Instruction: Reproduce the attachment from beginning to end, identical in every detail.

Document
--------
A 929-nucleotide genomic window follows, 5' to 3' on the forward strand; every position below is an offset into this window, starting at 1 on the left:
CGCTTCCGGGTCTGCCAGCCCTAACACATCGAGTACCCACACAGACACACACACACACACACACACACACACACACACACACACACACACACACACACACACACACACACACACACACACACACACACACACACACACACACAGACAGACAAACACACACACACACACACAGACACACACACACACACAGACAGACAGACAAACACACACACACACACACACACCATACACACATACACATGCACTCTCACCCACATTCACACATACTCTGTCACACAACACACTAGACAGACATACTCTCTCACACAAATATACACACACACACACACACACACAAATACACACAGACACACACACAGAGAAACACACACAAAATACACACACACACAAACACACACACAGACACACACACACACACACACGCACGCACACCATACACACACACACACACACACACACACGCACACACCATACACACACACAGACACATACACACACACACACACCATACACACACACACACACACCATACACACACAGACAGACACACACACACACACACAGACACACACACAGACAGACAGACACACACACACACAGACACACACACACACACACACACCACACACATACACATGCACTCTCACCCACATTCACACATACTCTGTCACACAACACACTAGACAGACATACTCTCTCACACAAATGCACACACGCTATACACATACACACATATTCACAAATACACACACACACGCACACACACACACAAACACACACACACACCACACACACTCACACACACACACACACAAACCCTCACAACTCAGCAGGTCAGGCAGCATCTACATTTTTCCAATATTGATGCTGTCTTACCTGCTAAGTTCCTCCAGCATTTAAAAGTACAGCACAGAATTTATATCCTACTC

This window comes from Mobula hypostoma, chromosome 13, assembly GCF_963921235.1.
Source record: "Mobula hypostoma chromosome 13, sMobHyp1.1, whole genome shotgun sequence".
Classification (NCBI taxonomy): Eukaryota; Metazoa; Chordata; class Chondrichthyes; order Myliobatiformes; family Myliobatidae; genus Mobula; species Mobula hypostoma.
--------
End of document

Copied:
A 929-nucleotide genomic window follows, 5' to 3' on the forward strand; every position below is an offset into this window, starting at 1 on the left:
CGCTTCCGGGTCTGCCAGCCCTAACACATCGAGTACCCACACAGACACACACACACACACACACACACACACACACACACACACACACACACACACACACACACACACACACACACACACACACACACACACACACACACACAGACAGACAAACACACACACACACACACAGACACACACACACACACAGACAGACAGACAAACACACACACACACACACACACCATACACACATACACATGCACTCTCACCCACATTCACACATACTCTGTCACACAACACACTAGACAGACATACTCTCTCACACAAATATACACACACACACACACACACACAAATACACACAGACACACACACAGAGAAACACACACAAAATACACACACACACAAACACACACACAGACACACACACACACACACACGCACGCACACCATACACACACACACACACACACACACACGCACACACCATACACACACACAGACACATACACACACACACACACCATACACACACACACACACACCATACACACACAGACAGACACACACACACACACACAGACACACACACAGACAGACAGACACACACACACACAGACACACACACACACACACACACCACACACATACACATGCACTCTCACCCACATTCACACATACTCTGTCACACAACACACTAGACAGACATACTCTCTCACACAAATGCACACACGCTATACACATACACACATATTCACAAATACACACACACACGCACACACACACACAAACACACACACACACCACACACACTCACACACACACACACACAAACCCTCACAACTCAGCAGGTCAGGCAGCATCTACATTTTTCCAATATTGATGCTGTCTTACCTGCTAAGTTCCTCCAGCATTTAAAAGTACAGCACAGAATTTATATCCTACTC

This window comes from Mobula hypostoma, chromosome 13, assembly GCF_963921235.1.
Source record: "Mobula hypostoma chromosome 13, sMobHyp1.1, whole genome shotgun sequence".
Classification (NCBI taxonomy): Eukaryota; Metazoa; Chordata; class Chondrichthyes; order Myliobatiformes; family Myliobatidae; genus Mobula; species Mobula hypostoma.